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Type: Correspondence
Published: 2021-05-28
Page range: 224–225
Abstract views: 196
PDF downloaded: 111

Zootaxa 20th Anniversary Celebration: Insect Order Thysanoptera

Australian National Insect Collection CSIRO, PO Box 1700, Canberra, ACT 2601
Universidade Federal do Rio Grande (FURG). Marechal Floriano Peixoto Street 2236, São Lourenço do Sul, RS, Brazil.


Although the first issue of Zootaxa appeared in 2001 it was not until two years later, in August 2003, that this aspiring and inspiring new journal issued the first paper on the insect Order Thysanoptera, in Volume 268. Moreover, it was not until February 2005 that the second paper concerning this group appeared in Zootaxa. The subsequent expansion is summarized most succinctly by the number of Thysanoptera papers that appeared in Zootaxa in each of the four five-year periods of these two decades: 5; 40; 92; 134 (see Table 1). The 270 papers concerning this group of insects that appeared in Zootaxa over the 20-year period involved more than 120 authors. These papers were submitted by workers from about 30 different countries, but most of them were from areas of high but previously unexplored species diversity, particularly Australia, Brazil, China, India, Iran, Japan and Malaysia. However, significant contributions were submitted from the far north, including Poland and Russia, as well as the far south, such as Argentina and New Zealand. One reason for the popularity of Zootaxa amongst workers on thrips is presumably the knowledge that this section is edited by two active students of these insects. The editors are pleased to have rejected no more than five papers over these two decades, but they provide much help to authors in shaping manuscripts to ensure that the submitted information is both appropriate, scientifically correct, novel and clearly expressed. Moreover, the journal ensures that manuscripts are published very quickly, usually within four weeks of acceptance by the editors. For the readers a further advantage of Zootaxa is that just over 50% of the published articles on Thysanoptera are freely available on the web, as authors have arranged for Open Access. The thrips publications issued in Zootaxa have included descriptions of 563 new species and 41 new genera of Thysanoptera. These new species represent 9% of the 6300 valid extant species currently listed in this Order, and the new genera represent 5% of the 780 currently recognized genera (ThripsWiki 2021). Many of the publications are only of one or two pages and are issued as Correspondence. Each of these deals with a single new species, or a previously unknown male of a species, or some new and particularly unusual record for a country or host plant. At the opposite extreme are the Monographs that involve revisions of all of the species in a genus, such as the 60 species recognised in the South American genus Holopothrips, or the 30 species known in the worldwide genus Mycterothrips. Others provide illustrated keys to large numbers of genera, such as the 100 genera of Phlaeothripinae that have been recorded from South East Asia. Such extensive studies provide the factual resource on which many of the Articles published in Zootaxa are based. These Articles range from taxonomic revisions of small genera, or of the species found in particular geographic areas, through studies on character state variation and homologies, to historical accounts and catalogues. The very considerable increase in information in recent years about the taxonomic and biological diversity of this group of insects (Mound & Hastenpflug-Vesmanis2021) owes much to the existence of the journal Zootaxa.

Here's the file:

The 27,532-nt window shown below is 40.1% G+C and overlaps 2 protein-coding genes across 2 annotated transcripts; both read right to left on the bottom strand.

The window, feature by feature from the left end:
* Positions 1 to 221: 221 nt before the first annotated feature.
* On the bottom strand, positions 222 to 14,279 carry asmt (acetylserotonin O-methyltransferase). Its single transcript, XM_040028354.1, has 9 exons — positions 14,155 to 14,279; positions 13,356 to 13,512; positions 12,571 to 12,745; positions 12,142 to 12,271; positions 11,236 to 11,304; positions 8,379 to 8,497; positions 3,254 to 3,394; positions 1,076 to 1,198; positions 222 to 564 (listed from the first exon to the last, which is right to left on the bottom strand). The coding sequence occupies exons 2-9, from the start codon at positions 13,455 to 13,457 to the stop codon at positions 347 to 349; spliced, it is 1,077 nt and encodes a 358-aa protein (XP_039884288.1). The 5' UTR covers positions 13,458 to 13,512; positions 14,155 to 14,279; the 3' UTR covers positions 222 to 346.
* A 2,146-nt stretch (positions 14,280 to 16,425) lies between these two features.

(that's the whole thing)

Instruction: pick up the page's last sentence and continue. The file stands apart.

1. Mound, L.A. & Hastenpflüg-Vesmanis, A. (2021)All genera of the world: Order Thysanoptera (Animalia: Arthropoda: Insecta). Megataxa, 6 (1), 1–68.

    ThripsWiki (2021) ThripsWiki—providing information on the World’s thrips. Available from: (accessed 1 Feb. 2021)